On August 17, 2018, an Austin-based appeals court blocked the city’s paid sick leave ordinance, which would have required private employers to provide employees with paid sick leave when it took effect October 1, 2018. The court ruling temporarily blocks the ordinance from going into effect while portions of the law are litigated.
Procedurally, the city’s appellees’ brief and the cross-appellees’ briefs are due on September 6, 2018. The reply briefs, if any, will be due 15 days after the date of filing of the appellees’ and cross-appellees’ briefs. According to the court, because all parties have an interest in the prompt resolution of this case, further requests for extensions of time will be disfavored.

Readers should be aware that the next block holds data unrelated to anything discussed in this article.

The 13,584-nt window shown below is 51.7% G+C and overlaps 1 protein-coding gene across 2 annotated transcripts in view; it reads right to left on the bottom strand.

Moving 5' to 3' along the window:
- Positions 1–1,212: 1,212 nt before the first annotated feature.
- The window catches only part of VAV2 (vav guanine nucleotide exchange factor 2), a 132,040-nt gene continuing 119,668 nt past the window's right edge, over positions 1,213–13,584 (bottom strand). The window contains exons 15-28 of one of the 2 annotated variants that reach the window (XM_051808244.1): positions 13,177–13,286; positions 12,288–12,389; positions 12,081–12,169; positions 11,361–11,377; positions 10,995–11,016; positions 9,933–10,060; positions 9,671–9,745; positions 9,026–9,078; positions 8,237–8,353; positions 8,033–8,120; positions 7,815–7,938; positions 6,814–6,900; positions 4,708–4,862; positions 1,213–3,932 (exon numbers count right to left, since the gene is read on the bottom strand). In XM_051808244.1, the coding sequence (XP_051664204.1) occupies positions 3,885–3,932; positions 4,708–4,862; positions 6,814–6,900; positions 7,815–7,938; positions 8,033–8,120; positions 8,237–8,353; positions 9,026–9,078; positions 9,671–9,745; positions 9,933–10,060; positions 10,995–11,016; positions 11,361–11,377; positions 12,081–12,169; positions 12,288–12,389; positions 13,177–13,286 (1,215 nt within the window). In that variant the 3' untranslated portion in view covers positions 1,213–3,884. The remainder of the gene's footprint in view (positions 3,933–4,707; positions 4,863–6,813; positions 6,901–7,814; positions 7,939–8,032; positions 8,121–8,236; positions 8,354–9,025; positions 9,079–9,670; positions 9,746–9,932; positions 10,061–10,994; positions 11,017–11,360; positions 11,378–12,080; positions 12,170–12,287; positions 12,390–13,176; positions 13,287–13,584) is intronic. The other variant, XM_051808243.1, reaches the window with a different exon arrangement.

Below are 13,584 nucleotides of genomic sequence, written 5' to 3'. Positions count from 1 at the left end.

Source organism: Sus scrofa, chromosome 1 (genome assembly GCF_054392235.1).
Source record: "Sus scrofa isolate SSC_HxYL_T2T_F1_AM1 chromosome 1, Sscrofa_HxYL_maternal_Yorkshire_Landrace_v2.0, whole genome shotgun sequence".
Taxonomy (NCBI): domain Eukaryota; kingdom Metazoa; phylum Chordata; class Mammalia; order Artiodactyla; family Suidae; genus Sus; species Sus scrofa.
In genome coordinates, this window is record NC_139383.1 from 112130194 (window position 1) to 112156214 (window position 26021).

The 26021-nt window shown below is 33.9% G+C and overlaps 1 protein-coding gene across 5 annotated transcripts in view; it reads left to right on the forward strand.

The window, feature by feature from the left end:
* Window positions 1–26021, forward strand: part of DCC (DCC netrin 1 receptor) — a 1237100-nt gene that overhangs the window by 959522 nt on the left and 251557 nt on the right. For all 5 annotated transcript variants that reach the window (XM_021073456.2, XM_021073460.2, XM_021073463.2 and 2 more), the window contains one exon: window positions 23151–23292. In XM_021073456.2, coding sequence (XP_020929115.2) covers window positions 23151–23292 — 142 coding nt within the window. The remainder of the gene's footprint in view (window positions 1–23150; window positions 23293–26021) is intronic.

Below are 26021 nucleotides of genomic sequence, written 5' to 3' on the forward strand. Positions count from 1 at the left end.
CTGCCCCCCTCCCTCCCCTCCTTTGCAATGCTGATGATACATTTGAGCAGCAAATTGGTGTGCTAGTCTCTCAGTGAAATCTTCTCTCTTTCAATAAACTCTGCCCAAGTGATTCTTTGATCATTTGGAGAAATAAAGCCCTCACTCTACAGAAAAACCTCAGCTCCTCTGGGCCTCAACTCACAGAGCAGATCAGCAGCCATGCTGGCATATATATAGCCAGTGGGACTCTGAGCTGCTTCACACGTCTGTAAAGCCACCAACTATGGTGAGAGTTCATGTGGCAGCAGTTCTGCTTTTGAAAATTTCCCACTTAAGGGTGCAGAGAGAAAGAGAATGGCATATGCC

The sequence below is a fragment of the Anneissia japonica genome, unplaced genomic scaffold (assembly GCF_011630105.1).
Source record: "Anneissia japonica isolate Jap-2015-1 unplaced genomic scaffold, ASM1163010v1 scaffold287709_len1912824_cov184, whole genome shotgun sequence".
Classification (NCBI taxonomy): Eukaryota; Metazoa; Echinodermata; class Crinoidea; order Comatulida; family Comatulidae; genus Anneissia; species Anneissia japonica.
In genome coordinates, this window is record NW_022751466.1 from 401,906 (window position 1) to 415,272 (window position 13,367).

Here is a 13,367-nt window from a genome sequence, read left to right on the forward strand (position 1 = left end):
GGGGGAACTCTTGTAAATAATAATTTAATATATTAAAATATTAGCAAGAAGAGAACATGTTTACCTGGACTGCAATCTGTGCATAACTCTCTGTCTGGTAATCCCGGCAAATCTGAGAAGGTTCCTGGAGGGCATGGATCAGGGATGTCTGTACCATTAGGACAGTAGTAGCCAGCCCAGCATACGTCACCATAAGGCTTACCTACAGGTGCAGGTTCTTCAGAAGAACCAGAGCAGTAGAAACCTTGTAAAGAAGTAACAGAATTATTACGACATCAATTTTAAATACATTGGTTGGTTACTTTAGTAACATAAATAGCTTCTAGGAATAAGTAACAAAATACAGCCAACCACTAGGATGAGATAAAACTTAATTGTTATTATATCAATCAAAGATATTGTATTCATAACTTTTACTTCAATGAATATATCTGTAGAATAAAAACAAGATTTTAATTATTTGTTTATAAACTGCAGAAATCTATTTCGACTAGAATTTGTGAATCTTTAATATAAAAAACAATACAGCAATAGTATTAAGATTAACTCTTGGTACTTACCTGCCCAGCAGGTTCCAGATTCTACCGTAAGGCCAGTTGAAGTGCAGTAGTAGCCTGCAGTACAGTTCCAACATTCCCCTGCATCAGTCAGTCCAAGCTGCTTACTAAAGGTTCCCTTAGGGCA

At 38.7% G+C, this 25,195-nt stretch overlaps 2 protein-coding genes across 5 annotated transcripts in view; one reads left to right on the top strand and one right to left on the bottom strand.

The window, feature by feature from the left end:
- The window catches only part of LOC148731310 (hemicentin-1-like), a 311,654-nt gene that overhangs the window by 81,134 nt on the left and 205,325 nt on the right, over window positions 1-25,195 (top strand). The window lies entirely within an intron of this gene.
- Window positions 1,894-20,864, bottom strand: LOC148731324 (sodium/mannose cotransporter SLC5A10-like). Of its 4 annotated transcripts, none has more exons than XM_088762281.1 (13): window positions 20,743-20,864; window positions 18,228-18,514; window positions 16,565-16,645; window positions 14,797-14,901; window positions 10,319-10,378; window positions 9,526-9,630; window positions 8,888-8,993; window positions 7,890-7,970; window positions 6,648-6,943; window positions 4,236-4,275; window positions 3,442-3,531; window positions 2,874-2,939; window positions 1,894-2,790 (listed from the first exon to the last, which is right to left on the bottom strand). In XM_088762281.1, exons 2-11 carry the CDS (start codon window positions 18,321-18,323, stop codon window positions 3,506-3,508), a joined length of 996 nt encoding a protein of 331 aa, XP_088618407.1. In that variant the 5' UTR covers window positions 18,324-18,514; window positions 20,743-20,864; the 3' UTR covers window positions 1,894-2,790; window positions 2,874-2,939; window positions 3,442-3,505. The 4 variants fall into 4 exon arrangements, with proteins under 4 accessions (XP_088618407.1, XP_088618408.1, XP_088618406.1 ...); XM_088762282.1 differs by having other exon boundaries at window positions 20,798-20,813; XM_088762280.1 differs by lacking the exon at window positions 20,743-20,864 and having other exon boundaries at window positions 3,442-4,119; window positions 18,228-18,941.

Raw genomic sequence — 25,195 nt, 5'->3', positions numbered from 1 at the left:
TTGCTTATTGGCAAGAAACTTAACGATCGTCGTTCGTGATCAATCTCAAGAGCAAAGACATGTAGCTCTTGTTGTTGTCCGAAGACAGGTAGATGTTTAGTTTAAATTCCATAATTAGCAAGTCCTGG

See the Texas Court of Appeal order
On August 16, 2018, the San Antonio City Council voted to approve a measure mandating earned paid sick time for all employees in San Antonio. Under the ordinance, employees would be entitled to 64 hours of paid sick leave per year when an employee, or the employee’s family member, suffers an illness, injury, stalking, domestic abuse, sexual assault, or otherwise requires medical or health care, including preventative care and mental health care.
The ordinance details coverage, accruals, yearly caps, usage requirements, employee protections, and notice and recordkeeping requirements.
The ordinance becomes effective for most employers on August 1, 2019; however, employers with no more than five employees at any time in the preceding 12 months are not required to comply with the ordinance until August 1, 2021.
Read the ordinance